(Credit where credit is due: This article and all articles in our TWI series are largely based on the EXCELLENT Shingo prize winning book Training Within Industry: The Foundation of Lean by Donald A. Dinero. As the saying goes, run don’t want to a bookstore near you to buy a copy and read the whole thing for yourself.)

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Mobile Safety Training Apps: 3 Fundamental Uses

It’s the mobile age, as everyone knows. Not that long ago Apple created the iPhone and now it seems like we do everything on our smart phones or on tablets like the iPad.

How many things do you do with your smart phone these days? Probably a lot, right?

Assuming the answer is yes, doesn’t it make sense to consider mobile safety training at work?

In this article, we explain three simple ways to use mobile safety training apps to improve your overall safety training program.

You might also want to look at our collection of mobile safety training apps on our main webpage, or our 9 Great Uses for Mobile Training Apps article.

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ANSI Z490.2–Update on National Standard for Virtual Safety Training

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Note: This article has been updated since the original publication to provide additional details.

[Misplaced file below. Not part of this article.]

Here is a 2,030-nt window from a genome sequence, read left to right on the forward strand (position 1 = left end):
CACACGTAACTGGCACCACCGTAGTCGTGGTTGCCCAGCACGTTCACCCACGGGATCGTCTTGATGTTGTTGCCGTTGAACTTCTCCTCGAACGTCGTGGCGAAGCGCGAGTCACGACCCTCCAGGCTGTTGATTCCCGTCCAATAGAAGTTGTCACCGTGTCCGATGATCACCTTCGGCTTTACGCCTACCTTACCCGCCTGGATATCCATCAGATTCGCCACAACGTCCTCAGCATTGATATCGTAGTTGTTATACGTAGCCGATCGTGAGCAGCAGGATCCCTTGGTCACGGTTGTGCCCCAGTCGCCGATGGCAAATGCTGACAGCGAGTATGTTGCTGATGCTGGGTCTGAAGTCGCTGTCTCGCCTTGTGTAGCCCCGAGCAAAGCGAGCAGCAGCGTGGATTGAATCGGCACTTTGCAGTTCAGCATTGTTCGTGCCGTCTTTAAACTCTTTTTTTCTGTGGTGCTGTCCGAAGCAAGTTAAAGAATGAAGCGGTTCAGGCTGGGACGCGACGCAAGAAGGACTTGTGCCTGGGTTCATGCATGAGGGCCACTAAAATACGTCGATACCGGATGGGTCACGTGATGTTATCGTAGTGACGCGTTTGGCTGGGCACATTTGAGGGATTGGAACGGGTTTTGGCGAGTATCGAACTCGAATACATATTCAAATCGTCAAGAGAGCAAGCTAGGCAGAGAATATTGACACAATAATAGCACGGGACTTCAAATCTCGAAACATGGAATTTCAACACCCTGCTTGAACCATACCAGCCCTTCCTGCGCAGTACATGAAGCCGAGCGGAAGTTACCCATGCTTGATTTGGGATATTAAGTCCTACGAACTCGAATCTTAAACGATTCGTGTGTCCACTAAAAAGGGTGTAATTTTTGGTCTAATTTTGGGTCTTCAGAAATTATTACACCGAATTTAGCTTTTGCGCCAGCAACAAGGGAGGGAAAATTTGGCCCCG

As you may already know, I’m part of a committee creating an ANSI/ASSE national standard on “virtual” safety training (that means the same thing as “online” safety training).

I’ve been writing a little series of articles to keep you up to date on the progress of this standard and also just to provide a window into how a national standard is created (this is my first time doing it and I was curious myself).

I wrote an earlier article that explains Z490.2 is in creation and explaining some base-level details, such as what is its relation to Z490.1.

In this article, we’re going to give a little peek behind the curtain of what’s been going on since I joined the committee, at least at a high level.

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6 Steps for Creating Effective Manufacturing Training Programs

Manufacturing Training Programs Image

Want to know how to design, create, and deliver effective manufacturing training programs at work? The kind of manufacturing training that truly helps workers acquire new knowledge and develop new skills they can perform on the job? The kind that will have a real, measurable effect on key business KPIs such as average time to onboard a new employee and even production, revenue, and profit?

We’ve got a pretty simple, six-step formula for success for you to follow in this article. Just put these six steps into action at your manufacturing facility and you’ll have more skilled workers before you know it. The employees will thank you for it (after all, they want to know how to perform their jobs well) and so will your bosses.

This article explains each of the six steps in a good bit of detail below. But if you really want to take a deep-dive, know that we’ve provided links throughout the article so you can explain various aspects even more.

And as if that weren’t enough, we’ve got a free guide to Effective Manufacturing Training you can download right now, or a 30-minute on-demand webinar on Effective Manufacturing training that you can watch too.

And with that, let’s see what there is to know about effective manufacturing training at work.